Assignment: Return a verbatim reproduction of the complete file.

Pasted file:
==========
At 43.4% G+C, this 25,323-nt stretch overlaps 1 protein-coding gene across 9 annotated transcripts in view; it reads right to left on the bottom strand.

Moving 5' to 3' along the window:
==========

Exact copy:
At 43.4% G+C, this 25,323-nt stretch overlaps 1 protein-coding gene across 9 annotated transcripts in view; it reads right to left on the bottom strand.

Moving 5' to 3' along the window: